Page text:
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editorial

Is the Medicare debate elevated or enervating?

The selection of Paul Ryan as Mitt Romney’s running mate promised a clear, above-board debate over budgetary choices. The Obama-Biden ticket foresees some cuts in entitlement spending combined with higher taxes for the wealthy. Romney-Ryan proposes across-the-board tax cuts combined with more sweeping changes in entitlements, including turning Medicaid into a block grant to states and giving future Medicare recipients vouchers to buy insurance on the private market.

So it was both puzzling and dispiriting to see Romney standing in front of a white board last week, pointing out that Obama has sliced $716 billion from Medicare while Romney-Ryan would restore full funding. These claims defy fact-checking because almost any provision, looked at in the abstract, can be presented as either a cut or an attempt to deliver benefits more efficiently. (This is true with both the Obamacare cut in Medicare reimbursements and Romney’s voucher plan.)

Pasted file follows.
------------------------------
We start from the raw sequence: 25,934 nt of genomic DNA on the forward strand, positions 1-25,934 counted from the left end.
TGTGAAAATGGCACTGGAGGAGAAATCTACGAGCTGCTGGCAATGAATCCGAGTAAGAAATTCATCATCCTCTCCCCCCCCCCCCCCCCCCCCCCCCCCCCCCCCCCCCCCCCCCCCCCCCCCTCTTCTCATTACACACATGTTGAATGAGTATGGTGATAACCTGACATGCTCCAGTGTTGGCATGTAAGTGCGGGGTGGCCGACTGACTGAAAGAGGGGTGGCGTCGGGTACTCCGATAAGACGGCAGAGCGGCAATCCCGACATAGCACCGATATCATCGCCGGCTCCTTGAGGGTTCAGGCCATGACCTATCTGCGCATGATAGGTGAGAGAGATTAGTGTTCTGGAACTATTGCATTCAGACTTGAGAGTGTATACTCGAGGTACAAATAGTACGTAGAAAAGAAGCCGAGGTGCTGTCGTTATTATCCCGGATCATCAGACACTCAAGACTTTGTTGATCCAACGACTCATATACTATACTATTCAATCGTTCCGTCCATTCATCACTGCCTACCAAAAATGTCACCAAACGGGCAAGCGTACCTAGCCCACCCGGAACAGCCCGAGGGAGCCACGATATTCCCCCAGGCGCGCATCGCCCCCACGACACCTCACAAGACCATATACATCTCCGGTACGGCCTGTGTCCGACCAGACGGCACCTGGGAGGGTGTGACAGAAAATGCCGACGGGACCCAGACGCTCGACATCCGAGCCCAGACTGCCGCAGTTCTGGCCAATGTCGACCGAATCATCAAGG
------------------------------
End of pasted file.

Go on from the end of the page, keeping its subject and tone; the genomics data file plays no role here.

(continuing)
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Rather, what was disappointing about Romney’s appearance wasn’t his self-serving presentation of the facts, but the realization that Romney is unprepared or unwilling to promote his own plan. A campaign that should be between two competing visions is instead on its way to becoming another familiar, hide-your-face competition to characterize the other guy’s plan as a betrayal of seniors.

The Obama campaign deserves some blame for this, with its rush to sound the alarms over Ryan’s budget. But Obama’s been saying the same things about Ryan’s budget for months. Romney, with his vexing pattern of taking conservative stances and then covering them up with a lot of double talk, is the greater mystery. Is he comfortable defending Ryan’s proposals or not? As many commentators have pointed out, Ryan’s budget, which passed the GOP-led House with Romney’s eager encouragement, included the same $716 billion Medicare cut as Obamacare, plus more. Romney has since tweaked his plan to restore some of the funding.

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But watching the reaction to Romney’s appearance on TV, it’s hard not to feel that a rare chance for a principled, elevated debate about Medicare has turned into a rather familiar discussion about Obama’s alleged lack of solutions and Romney’s alleged obtuseness.